Marigny German Cemetery – Cimetière Militaire Allemand – Deutscher Soldatenfriedhof – 1939-45
Marigny German Cemetery is located in the outskirts of the town of La Chapelle-en-Juger, to the west of Saint-Lô.
Many of the 11.172 soldiers buried there belonged to the Panzer-Lehr Division.
Allied bombing almost wiped out the Division during the Battle of St-Lô on July 25, 1944.
Over 2,000 allied bombers indeed launched a massive air raid between St-Lô and Périers (farther west) in order to break the German lines.
The American Infantry managed to dismantle the first German lines despite the counter-attack of the Panzer Division.
They then progressed towards La Chapelle-en-Juger, where they linked up with other regiments.
The German survivors withdrew to Marigny, where they put up a fierce resistance.
However, the 3rd Armoured tanks and Infantry defeated them the next day.
La Chapelle-en-Juger was reduced to a pile of rubble, but was free!
This attack was part of the Operation Cobra-La Percée, the great break through the Cotentin Peninsula conducted by the U.S. troops from July 25 to 31, 1944.
Marigny, a temporary American war cemetery
The Americans initially opened a temporary cemetery in Marigny.
The war over, they wanted to give a decent burial to their soldiers who fell while making a breakthrough the Norman bocage (Hedgerow Battle) and in particular during the Battle of St-Lô.
In the late 1940’s they therefore transferred the remains of their 3070 soldiers in the war cemeteries they opened in Normandy.
Once the remains transferred, they erected a memorial stone by the cemetery entrance.
This monument pays tribute to the soldiers of the VIIth American Corps placed under the command of General Collins.
Marigny German Cemetery – A permanent German war cemetery
The cemetery was then given to the German government in order to give a decent burial to the German who died during the Battle of Normandy.
Similarly to the French and Allied Forces, many Germans had initially been hastily buried in field graves and small cemeteries scattered across the Cotentin Peninsula.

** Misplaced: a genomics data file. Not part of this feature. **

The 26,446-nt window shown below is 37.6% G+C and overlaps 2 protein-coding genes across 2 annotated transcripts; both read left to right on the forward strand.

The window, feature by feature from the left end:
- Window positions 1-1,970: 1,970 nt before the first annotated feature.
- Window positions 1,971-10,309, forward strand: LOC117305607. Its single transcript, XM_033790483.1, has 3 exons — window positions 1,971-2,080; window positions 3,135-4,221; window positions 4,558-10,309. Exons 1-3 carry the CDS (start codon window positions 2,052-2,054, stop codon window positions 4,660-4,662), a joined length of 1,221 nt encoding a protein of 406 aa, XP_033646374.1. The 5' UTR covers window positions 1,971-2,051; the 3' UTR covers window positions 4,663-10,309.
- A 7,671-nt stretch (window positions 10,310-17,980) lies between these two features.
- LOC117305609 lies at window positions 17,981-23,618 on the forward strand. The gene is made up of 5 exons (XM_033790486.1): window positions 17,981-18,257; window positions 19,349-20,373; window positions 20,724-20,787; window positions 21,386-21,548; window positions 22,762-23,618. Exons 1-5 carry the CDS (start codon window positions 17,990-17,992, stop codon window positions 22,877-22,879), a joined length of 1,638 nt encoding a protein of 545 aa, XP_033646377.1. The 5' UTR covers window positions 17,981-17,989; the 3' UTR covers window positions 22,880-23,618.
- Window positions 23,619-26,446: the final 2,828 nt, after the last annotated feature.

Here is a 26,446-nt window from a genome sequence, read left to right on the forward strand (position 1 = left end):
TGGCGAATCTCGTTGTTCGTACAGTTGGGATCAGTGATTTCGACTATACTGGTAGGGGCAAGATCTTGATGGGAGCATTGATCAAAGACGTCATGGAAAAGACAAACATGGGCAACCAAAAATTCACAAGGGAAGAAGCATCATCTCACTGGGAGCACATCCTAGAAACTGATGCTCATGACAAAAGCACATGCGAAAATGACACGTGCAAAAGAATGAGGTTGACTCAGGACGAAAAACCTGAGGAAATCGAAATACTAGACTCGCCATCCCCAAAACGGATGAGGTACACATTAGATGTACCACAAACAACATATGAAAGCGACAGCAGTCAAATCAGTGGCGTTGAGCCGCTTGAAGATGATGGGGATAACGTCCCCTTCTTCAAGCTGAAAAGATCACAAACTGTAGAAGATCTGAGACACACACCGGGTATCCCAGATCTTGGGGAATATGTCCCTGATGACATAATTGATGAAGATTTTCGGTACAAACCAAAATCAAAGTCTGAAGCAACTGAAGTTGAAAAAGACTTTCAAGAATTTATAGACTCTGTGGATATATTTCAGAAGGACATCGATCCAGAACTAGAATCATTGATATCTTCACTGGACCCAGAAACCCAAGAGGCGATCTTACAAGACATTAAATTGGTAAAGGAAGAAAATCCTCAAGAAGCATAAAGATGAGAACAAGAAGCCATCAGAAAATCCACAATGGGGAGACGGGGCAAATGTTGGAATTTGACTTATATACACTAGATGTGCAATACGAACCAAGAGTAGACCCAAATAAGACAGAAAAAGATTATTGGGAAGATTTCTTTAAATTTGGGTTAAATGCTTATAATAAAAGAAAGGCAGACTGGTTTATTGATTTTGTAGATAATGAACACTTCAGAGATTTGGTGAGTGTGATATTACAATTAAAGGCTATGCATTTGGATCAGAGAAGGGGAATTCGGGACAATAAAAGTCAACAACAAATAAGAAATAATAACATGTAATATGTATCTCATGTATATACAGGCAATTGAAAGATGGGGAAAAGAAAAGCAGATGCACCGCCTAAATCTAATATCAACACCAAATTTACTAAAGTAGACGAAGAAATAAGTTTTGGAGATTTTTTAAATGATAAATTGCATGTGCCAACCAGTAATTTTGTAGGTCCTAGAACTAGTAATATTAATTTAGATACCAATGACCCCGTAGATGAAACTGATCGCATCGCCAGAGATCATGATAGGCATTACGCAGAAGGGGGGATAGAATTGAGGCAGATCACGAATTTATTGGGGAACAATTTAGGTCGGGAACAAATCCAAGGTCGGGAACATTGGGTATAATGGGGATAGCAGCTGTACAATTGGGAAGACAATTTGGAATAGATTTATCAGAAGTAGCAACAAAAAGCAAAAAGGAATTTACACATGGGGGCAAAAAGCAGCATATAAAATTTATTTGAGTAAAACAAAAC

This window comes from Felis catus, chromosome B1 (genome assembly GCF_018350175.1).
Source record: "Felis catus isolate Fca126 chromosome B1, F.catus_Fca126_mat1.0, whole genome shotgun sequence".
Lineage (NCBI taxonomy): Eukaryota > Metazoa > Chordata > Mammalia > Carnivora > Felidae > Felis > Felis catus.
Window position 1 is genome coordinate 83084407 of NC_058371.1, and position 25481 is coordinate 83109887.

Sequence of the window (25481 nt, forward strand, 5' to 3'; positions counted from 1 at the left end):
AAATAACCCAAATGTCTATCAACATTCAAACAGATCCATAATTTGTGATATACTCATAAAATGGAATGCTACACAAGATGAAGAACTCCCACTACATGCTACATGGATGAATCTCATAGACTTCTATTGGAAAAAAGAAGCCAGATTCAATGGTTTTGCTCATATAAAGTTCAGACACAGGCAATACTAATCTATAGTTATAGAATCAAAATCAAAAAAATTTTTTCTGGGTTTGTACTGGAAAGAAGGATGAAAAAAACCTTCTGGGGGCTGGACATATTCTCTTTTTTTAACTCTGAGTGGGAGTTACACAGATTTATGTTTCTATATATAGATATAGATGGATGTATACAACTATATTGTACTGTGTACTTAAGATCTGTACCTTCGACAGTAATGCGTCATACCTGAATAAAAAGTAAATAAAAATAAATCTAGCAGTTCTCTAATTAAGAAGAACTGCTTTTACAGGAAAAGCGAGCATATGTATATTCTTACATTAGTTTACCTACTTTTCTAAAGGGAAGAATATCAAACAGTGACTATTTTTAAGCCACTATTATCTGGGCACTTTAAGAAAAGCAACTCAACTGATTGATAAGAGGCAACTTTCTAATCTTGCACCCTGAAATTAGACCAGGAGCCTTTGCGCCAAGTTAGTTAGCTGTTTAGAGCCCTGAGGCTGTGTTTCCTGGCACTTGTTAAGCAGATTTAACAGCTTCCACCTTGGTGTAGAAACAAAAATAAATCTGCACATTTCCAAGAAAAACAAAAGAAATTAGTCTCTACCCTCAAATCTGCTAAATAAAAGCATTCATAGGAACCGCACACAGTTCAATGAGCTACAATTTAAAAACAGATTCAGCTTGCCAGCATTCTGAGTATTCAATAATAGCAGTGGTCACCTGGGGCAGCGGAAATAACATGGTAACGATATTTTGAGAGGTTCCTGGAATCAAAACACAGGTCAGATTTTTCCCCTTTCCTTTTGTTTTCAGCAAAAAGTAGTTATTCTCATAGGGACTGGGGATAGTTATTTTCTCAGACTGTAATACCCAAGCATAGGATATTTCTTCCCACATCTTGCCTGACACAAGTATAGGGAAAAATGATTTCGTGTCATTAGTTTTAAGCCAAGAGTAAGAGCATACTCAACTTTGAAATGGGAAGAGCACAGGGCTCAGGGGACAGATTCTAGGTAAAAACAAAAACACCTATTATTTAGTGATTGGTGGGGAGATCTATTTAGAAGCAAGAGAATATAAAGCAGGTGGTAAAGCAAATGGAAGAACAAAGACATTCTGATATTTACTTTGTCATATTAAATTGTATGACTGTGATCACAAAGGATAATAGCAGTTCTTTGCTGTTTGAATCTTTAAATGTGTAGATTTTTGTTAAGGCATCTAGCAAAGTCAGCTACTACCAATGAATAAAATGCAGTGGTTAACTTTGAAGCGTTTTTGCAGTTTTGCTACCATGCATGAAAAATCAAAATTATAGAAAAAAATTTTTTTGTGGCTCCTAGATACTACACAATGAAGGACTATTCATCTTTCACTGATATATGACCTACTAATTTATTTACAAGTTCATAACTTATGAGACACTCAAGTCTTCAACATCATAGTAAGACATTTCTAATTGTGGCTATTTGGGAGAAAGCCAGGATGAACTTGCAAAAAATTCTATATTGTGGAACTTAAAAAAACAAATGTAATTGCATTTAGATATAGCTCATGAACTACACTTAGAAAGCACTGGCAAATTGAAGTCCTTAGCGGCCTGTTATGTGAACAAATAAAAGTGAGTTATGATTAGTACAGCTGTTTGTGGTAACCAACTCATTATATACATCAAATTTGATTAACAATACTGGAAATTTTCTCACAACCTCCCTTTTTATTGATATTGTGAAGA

Their remains were exhumed and grouped in Marigny German Cemetery between 1959 and 1961.
The Volksbund DeutscheKriegsgräberfürsorge (German War Graves Commission) was founded in 1919 in order to look after all the graves of German soldiers who fell on foreign soil.
The daily maintenance of Marigny German Cemetery is the responsibility of the Service d’Entretien des Sépultures Militaires Allemandes (German Military Burials Maintenance Service).
Virgin supporting the Christ in his Descent from the Cross
A Norman chapel serves as entrance-exit gate to the cemetery.
The dedication written on the information board by the entrance lead us all to reflect:
Les morts de ce cimetière exhortent à la paix!
The Dead of the Cemetery urge us to reflect on Peace!
Die Toten in diesem Friedhof Drang nach Frieden!
The other words that come to mind are ‘Mercy and Forgiveness’.
The chapel, set up in the ground floor of the tower, opens onto a paved courtyard.
A mosaic, depicting the Virgin supporting the Christ in his Descent from the Cross, adorns its back wall.
A wide and blind corridor serves as information hall.
It contains a Remembrance Book and a board that shows the layout of the cemetery.
Rigor and simplicity of the cemetery
What immediately strikes, when entering Marigny German Cemetery, is the rigor, simplicity, tidiness, sobriety yet elegance of the place.